“Could I, by chance, ask you a bit of a personal question?” he asked in a lowered voice.

His desire for discretion piqued my curiosity. “Do you… like Twilight?”

That was a question that I didn’t expect. “I beg your pardon?” I replied.

“Do you like her?” he repeated as if changing to a hurried tone made any difference. “You know, is she the kind of person you could see yourself being friends with?”

“I… guess so?” I honestly had no idea how to respond to such a question. I was aware that my knowledge on the subject of friendship couldn’t fill a flash card, but I had always been under the impression that making friends usually required both parties to be present. “Why are you asking me this? I think Twilight is old enough to make these sort of decisions herself.”

“If this was any other person, I’d agree with you,” Shining said with a disheartened sigh. “But Cadance and I have been trying for years to get Twilight to open up to other people and make friends. This is the first time in, like, a year that I’ve seen her actual seek somebody out that didn’t have a PhD.”

“Really?” While I was already aware that Twilight Sparkle was the reclusive type, I hadn’t imagined it was this extreme. Even the nerdy type at Canterlot High were able to make friends amongst themselves. “You mean she doesn’t have any friends?”

“She had some back at her old school,” Shining said as we both looked over to Twilight. She was still keeping her distance, back turned to us. Whether it was because she was angry at her brother or too embarrassed to face me was anybody’s guess. “Problem was, she always seemed so disinterested in them. I had to coax her in order to get her to spend time with them, and once I moved out, she stopped trying altogether.”

“And you think I can fix that?” In my opinion, I was the last person in the world that should be called upon to try and fix anything pertaining to friendship. However, as I looked at Shining, I could see how desperate he was. It was not a bad kind of desperation, rather the actions of a brother who cared deeply for his younger sister, and was willing to make himself look like a fool by asking for help from somebody he had only met just days ago. “What exactly are you proposing?”

“Nothing elaborate,” Shining insisted as he reached into his back pocket. “You can think it over, too, if you want. I’ll give you her cell phone number, and you can decide how you want to handle it, if you do decide to help. And in return, I’ll… um, I’ll buy a case of cider.”

A case of cider in exchange for my consideration. I remembered when my time and effort was worth a lot more than a thirty dollar case of fizzy ciders, but the adage of beggars and choosers came to mind. A sale was a sale, after all, and I was just as desperate as he was. I agreed to his terms, and we made a quick exchange.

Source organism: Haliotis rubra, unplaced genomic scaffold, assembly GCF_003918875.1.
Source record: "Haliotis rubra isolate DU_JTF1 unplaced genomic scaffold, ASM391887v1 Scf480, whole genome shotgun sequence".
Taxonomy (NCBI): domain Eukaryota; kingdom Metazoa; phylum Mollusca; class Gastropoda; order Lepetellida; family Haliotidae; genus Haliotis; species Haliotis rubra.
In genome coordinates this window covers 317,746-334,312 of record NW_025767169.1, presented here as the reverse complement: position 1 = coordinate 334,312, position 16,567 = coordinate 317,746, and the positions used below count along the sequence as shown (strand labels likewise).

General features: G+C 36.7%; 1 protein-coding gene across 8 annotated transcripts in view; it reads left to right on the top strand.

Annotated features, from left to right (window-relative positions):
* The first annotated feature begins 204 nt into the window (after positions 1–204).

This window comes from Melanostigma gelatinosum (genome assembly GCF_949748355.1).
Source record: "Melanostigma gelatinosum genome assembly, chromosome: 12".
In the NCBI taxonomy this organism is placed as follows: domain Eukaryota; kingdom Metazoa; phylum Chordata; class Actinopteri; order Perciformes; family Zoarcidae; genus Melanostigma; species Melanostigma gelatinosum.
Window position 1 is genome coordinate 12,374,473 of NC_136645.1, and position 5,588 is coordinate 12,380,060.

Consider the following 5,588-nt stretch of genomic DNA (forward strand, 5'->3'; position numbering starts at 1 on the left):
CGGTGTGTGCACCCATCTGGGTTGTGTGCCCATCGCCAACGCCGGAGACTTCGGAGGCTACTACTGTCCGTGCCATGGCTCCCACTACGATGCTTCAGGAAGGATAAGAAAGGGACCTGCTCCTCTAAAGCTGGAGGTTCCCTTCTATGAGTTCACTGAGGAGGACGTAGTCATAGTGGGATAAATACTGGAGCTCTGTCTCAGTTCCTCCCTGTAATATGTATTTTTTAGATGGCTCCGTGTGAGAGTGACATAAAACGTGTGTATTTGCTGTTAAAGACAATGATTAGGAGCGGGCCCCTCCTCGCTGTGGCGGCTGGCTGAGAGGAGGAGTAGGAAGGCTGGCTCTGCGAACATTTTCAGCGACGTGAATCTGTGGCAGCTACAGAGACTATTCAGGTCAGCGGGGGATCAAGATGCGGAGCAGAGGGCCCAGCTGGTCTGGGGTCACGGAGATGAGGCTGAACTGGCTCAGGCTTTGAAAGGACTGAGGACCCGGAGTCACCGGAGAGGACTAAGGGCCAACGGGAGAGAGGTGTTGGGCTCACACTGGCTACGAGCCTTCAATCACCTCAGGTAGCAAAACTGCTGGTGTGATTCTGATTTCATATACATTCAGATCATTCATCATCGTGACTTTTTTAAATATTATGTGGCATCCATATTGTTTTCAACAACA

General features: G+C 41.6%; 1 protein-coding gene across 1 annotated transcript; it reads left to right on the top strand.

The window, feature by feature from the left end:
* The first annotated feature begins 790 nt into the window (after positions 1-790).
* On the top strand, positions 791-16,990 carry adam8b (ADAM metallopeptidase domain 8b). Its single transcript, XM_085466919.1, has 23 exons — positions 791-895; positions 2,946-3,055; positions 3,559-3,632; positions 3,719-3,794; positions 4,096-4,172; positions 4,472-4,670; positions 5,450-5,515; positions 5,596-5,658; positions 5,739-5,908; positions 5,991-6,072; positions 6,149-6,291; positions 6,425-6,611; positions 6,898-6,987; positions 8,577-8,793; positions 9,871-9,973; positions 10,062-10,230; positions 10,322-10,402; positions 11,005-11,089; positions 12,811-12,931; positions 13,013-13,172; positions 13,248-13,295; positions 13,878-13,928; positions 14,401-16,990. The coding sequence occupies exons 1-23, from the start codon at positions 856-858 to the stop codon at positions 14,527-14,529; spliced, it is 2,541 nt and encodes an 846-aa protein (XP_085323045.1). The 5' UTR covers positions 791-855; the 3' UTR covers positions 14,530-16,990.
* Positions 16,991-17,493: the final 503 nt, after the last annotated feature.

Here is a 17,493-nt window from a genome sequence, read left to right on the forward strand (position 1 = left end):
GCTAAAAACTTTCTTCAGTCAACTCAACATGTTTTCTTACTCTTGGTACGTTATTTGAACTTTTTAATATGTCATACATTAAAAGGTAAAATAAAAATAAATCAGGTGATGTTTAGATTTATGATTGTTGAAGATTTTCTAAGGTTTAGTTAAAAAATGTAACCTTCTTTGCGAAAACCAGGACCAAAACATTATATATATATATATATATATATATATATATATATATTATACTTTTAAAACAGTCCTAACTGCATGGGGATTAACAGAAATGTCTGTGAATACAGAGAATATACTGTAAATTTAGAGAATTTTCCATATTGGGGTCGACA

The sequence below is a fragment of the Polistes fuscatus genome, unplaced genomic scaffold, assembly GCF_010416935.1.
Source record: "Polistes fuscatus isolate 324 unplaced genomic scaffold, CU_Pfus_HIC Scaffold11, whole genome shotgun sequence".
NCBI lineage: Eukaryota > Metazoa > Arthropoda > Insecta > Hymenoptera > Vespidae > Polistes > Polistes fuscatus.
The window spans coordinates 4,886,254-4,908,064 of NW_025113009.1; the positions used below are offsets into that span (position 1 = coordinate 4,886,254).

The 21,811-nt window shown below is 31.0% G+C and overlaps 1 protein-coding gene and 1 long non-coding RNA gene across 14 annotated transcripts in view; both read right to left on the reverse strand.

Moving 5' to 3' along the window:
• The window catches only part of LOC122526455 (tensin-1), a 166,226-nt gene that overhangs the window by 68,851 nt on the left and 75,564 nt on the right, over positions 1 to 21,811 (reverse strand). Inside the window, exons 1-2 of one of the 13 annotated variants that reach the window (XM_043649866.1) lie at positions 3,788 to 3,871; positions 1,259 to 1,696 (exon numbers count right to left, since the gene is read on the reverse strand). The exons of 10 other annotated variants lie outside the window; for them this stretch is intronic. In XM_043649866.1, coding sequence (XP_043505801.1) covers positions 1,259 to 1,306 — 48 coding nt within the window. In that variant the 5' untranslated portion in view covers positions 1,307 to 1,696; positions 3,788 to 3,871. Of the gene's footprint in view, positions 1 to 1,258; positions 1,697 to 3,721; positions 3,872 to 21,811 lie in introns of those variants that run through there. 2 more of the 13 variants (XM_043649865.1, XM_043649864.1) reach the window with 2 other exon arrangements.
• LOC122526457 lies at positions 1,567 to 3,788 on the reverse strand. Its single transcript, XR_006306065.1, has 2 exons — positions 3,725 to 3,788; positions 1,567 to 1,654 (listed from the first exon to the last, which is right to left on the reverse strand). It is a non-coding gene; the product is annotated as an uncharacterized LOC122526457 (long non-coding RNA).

“You know, I probably would’ve said yes even if you hadn’t offered to buy the cider,” I commented once I had his money stowed away.

“That’s okay. I would’ve bought the cider even if you had said no.”

I said my goodbyes as Shining picked up the box and hurried on his way. When he caught up to Twilight, she gave him another shove, likely lambasting him for embarrassing her in front of others. She then cast a nervous glance over her shoulder towards me; I waved to her.

When Twilight and her brother disappeared into the crowds, I was once again left to my own thoughts. I spent the next few moments staring at the phone number on the scrap of paper I now held, wondering what I should do with it. Eventually, I opted to postpone any life-changing decisions for another time. I stuffed the paper away into my bag for safe-keeping, but as I did so, I noticed that the spray canister that Yearling gave me was missing.

“That’s funny, I had it here a minute ago,” I muttered to myself as I began searching under and around the counters. It didn’t take long for me to find it, but when I picked it up I noticed that it felt lighter than before. Puzzled, I gave it a shake, and heard the distinct sound of sloshing liquid inside. Now either the container had somehow spontaneously sprung a leak or somebody had used it.

But why would anybody want to use this? Most of the food sold at this festival was not the kind you’d want to garnish with a blast of sweetened heat, especially any sort of sweet pastry. And that was when the realization smacked me on the nose like a rolled-up newspaper.

“...people talking about a ‘Sunset’ girl that was sabotaging stuff…”

“Don’t worry, Trixie won’t be leaving empty-handed.”

“Oh, son of a—”

Before I could finish my profanity-laden train of thought, I caught a glimpse of Applejack rushed towards me. “Sunset!” she called out before screeching to a halt. “You ain’t gonna believe this! There was a huge catastrophe at the pie-eating contest.”

“Let me guess,” I interrupted as I took my friend’s hand, “all the pies mysteriously possess a strong flavour of this.” I then took the spray canister and squirted a small amount of it onto Applejack’s wrist.

Though curious by my swift response, she took a quick lap at her wrist, followed by her face undergoing a series of contorted expressions that one would normally see when passing a kidney stone. I think it was safe to say that Yearling’s experimental spritzer was far from a success.

“Yup, that’s the culprit,” Applejack groaned and shuddered. “The contest was a complete disaster. Most of the contestants ate so fast they were half-done with their pies before the spicy stuff kicked it. This is horrible! Ain’t nobody gonna buy a pie from us when word gets out about this!” My friend looked like Rarity after somebody spilled coffee on her latest project. “Wait a second, how’d you know what the taste was? And why do you even have that spray thingie?”